The movie Life has an awkward title with a familiar premise and yet it turns out to be a great thrill ride of a film. The plot is reminiscent of the Alien films but this story is a little more grounded and has a bit of a philosophical edge to it. The tag line warns us that we should be careful what we search for and that’s a real life valid concern. When you think about our space program and our search for life, what if we do find something that we wish we hadn’t?
Aside from posing questions about space exploration, this film is extremely effective as a horror thriller. The story starts innocently enough. We see a group of scientist on an International Space Station discover a new form of life from the planet Mars. It’s a festive occasion. Finding life on another planet is what we’ve been looking forward to for decades.
However, we soon find out that the living organism that they’ve discovered is a terrifying animalistic organism. It’s a predator that feeds on other life forms to survive. As human beings we are also somewhat of a predatory species as we also kill life and feed on it to survive. This film flips the scenario. It presents an alien life form captured in a foreign environment that must feed on the humans in order to survive. As the alien life feeds, it gets bigger and stronger.
What makes this such a terrifying scenario to watch is that these arn’t soldiers or superpowered people fighting an alien. These are just ordinary individuals with no weapons. These characters are basically sitting ducks against a superior foe with no way to escape. As each character faces the threat of death, the film makes you feel the terror that the character is feeling. I really like the mundane moments that we get in the beginning of the film that allows us to empathize with the scientists once the action starts.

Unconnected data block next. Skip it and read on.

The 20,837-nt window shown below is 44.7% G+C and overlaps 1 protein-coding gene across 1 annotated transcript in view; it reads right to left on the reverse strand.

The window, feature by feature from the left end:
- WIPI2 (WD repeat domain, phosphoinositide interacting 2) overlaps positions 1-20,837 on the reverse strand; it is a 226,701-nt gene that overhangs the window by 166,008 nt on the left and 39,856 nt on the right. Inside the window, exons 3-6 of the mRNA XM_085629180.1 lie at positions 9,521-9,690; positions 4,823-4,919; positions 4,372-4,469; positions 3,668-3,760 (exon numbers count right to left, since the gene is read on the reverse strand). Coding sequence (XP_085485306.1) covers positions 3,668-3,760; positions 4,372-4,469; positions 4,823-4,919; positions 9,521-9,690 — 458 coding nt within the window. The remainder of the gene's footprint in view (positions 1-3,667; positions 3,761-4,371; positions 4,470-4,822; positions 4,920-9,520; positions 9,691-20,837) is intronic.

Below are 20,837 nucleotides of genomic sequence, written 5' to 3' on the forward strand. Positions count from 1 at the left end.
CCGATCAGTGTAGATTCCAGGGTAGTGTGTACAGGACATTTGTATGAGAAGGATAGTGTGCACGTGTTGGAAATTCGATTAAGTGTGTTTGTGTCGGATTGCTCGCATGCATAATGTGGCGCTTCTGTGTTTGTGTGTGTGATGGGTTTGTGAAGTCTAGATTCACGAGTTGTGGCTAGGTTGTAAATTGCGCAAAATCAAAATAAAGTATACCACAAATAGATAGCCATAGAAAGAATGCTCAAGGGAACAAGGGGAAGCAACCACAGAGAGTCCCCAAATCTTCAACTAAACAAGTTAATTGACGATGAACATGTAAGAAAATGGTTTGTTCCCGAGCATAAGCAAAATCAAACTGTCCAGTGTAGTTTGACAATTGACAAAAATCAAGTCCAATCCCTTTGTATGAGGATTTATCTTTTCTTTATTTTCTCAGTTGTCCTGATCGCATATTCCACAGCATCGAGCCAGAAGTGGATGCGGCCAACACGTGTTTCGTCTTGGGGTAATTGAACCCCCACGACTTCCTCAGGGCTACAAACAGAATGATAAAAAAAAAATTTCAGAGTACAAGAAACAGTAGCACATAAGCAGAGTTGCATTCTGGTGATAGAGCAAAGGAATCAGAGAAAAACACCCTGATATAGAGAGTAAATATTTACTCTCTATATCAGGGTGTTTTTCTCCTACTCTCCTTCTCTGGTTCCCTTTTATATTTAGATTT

Director Daniel Espinosa creates a film with constant tension and its a flawless blend of horror and sci-fi. Ryan Reynolds, Jake Gyllenhaal, and especially Rebecca Ferguson are great in this film, but the direction and the story are the real stars of this production. Through Espinosa’s use of camera angles, music, and the production design, we enter a dark, cramped, and dangerous environment where death can happen at any moment.
Life is one of those films that sticks with you after you’ve seen it. It’s proof that you can make a great film with a familiar premise by adding your own personal touches. This is a predictable film right down to the very end but the execution is perfect. Whether unintentional or not, this is a film of great depth and it poses many questions about the nature of survival and life.